Title

Epidemiology of infection in mechanical circulatory support: A global analysis from the ISHLT Mechanically Assisted Circulatory Support Registry.

Document Type

Article

Publication Date

1-17-2019

Publication Title

The Journal of heart and lung transplantation

Abstract

BACKGROUND: Despite advances in device technology and treatment strategies, infection remains a major cause of adverse events (AEs) in mechanical circulatory support (MCS) patients. To characterize the epidemiology of MCS infection, we examined the type, location, and timing of infection in the International Society for Heart and Lung Transplantation Registry (ISHLT) for Mechanically Assisted Circulatory Support (IMACS) over 3 years, 2013 to 2015.

METHODS: Interagency Registry for Mechanically Assisted Circulatory Support (INTERMACS) definitions were used to categorize AE infections occurring in MCS patients within IMACS. The IMACS infection variables were mapped to ISHLT definitions for infection where feasible. Three categories of MCS infection were defined as ventricular assist device (VAD) specific, VAD related, and non-VAD.

RESULTS: There were 10,171 patients enrolled from January 2013 through December 2015. Infection was the most common AE, with 3,788 patients (37%) experiencing ≥ 1 infection, and 6,758 AE infections reported overall. Non-VAD infection was the largest category, 4,501: 34.0% pneumonias, 30.6% non-VAD-related bloodstream infections (BSIs), 24.15% urinary tract infections (UTIs), and 10.2% gastrointestinal infections. VAD-specific infection was the second largest category, 1,756: 82.9% driveline, 12.8% pocket, and 4.3% pump/or cannula infections. VAD-related infection was the smallest category, 501: 47.5% BSIs, 47.5% mediastinitis, and 5.0% mediastinitis/pocket infections. All 3 categories were more frequently reported ≤ 3 months after implant.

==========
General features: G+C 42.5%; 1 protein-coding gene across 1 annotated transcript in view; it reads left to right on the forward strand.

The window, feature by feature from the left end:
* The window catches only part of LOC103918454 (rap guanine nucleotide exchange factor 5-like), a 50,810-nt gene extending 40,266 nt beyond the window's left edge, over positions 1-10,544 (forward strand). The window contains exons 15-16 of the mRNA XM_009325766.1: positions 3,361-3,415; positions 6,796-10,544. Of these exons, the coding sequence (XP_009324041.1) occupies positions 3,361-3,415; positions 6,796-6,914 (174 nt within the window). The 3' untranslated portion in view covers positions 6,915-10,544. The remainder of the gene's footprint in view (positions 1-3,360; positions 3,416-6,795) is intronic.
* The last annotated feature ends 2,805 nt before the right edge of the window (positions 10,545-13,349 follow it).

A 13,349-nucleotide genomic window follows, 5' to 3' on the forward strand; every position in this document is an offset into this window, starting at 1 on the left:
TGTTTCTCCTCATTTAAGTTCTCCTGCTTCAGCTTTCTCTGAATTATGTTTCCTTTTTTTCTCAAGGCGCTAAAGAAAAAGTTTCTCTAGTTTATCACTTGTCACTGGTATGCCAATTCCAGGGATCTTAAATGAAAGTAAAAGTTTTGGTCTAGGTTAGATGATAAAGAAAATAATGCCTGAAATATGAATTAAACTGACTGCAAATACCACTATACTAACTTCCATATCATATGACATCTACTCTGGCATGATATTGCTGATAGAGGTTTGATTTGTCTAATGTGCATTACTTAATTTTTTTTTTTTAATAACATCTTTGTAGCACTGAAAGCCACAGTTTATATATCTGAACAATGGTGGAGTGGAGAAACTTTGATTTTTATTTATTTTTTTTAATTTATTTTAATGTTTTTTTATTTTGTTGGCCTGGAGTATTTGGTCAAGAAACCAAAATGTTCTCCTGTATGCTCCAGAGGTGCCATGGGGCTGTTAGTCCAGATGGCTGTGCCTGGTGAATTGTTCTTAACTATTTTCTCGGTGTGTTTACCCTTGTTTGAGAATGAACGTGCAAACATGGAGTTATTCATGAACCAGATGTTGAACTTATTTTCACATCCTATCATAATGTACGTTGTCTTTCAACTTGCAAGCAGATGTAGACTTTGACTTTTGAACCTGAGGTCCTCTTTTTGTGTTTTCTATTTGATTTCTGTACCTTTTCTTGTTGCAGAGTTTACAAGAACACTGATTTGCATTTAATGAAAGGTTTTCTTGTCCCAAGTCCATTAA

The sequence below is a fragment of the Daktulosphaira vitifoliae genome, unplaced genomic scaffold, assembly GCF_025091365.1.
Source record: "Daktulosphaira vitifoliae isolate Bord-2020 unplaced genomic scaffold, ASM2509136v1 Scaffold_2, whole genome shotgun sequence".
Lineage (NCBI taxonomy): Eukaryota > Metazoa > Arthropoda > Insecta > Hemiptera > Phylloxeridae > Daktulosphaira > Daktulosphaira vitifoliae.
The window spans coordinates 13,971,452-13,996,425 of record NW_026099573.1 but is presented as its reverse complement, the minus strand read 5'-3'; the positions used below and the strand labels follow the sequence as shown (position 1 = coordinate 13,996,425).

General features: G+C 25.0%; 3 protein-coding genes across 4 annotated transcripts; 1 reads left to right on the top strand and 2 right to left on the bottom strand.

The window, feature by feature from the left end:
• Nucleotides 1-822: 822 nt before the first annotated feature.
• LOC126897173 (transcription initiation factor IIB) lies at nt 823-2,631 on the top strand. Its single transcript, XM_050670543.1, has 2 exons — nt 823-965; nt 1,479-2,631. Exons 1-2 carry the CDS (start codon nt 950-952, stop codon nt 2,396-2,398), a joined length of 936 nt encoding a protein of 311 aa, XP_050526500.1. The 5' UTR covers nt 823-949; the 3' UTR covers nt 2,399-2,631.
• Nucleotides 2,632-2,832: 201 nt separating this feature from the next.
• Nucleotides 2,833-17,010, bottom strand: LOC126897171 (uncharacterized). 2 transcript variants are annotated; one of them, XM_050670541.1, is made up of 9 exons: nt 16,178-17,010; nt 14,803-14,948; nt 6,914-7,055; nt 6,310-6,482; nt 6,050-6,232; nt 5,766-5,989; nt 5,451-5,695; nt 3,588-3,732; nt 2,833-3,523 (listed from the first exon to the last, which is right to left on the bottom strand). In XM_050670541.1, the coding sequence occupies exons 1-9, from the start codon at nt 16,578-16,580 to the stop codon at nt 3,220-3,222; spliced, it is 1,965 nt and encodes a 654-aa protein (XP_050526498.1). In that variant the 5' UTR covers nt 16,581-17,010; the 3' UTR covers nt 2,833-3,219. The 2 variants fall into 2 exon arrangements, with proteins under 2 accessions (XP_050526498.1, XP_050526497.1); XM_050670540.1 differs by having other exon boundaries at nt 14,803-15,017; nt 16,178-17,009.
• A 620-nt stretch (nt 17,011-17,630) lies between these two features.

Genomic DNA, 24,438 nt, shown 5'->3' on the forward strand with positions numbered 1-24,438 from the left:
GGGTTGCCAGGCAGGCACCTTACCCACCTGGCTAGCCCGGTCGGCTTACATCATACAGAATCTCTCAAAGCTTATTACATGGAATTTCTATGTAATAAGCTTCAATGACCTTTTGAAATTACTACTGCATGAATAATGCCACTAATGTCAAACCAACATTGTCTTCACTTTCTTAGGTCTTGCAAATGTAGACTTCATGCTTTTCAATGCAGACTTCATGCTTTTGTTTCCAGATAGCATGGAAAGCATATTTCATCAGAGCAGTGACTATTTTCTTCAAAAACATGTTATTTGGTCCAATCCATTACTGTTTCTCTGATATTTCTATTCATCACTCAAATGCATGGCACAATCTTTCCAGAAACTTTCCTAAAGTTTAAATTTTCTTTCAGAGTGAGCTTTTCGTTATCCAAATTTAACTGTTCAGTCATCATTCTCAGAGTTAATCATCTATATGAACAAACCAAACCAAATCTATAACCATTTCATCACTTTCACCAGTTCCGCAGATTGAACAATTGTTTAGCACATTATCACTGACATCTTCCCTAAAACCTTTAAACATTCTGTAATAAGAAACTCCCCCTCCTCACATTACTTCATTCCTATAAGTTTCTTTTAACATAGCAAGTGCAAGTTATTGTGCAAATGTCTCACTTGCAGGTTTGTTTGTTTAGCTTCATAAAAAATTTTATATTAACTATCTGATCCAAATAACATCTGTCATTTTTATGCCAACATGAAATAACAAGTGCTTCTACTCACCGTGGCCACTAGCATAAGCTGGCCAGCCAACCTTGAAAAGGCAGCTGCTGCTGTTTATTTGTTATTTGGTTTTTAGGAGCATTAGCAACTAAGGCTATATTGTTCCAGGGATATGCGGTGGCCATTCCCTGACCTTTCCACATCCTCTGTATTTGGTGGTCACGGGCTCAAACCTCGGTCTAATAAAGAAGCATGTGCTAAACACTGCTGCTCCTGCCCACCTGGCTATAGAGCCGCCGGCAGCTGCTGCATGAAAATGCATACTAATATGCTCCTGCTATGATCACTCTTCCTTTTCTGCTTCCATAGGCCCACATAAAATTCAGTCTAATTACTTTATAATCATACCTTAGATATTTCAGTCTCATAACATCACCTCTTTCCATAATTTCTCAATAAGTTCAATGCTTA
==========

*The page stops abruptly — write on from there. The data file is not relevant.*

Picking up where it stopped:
CONCLUSIONS: Non-VAD infection, including pneumonia, BSI, UTI, and gastrointestinal infection, was the leading category of infection in MCS patients and the most frequently reported ≤ 3 months after implant. These results provide evidence to support resourcing and strengthening infection prevention strategy early after implantation in MCS.

PubMed ID

30733158

ePublication

ePub ahead of print

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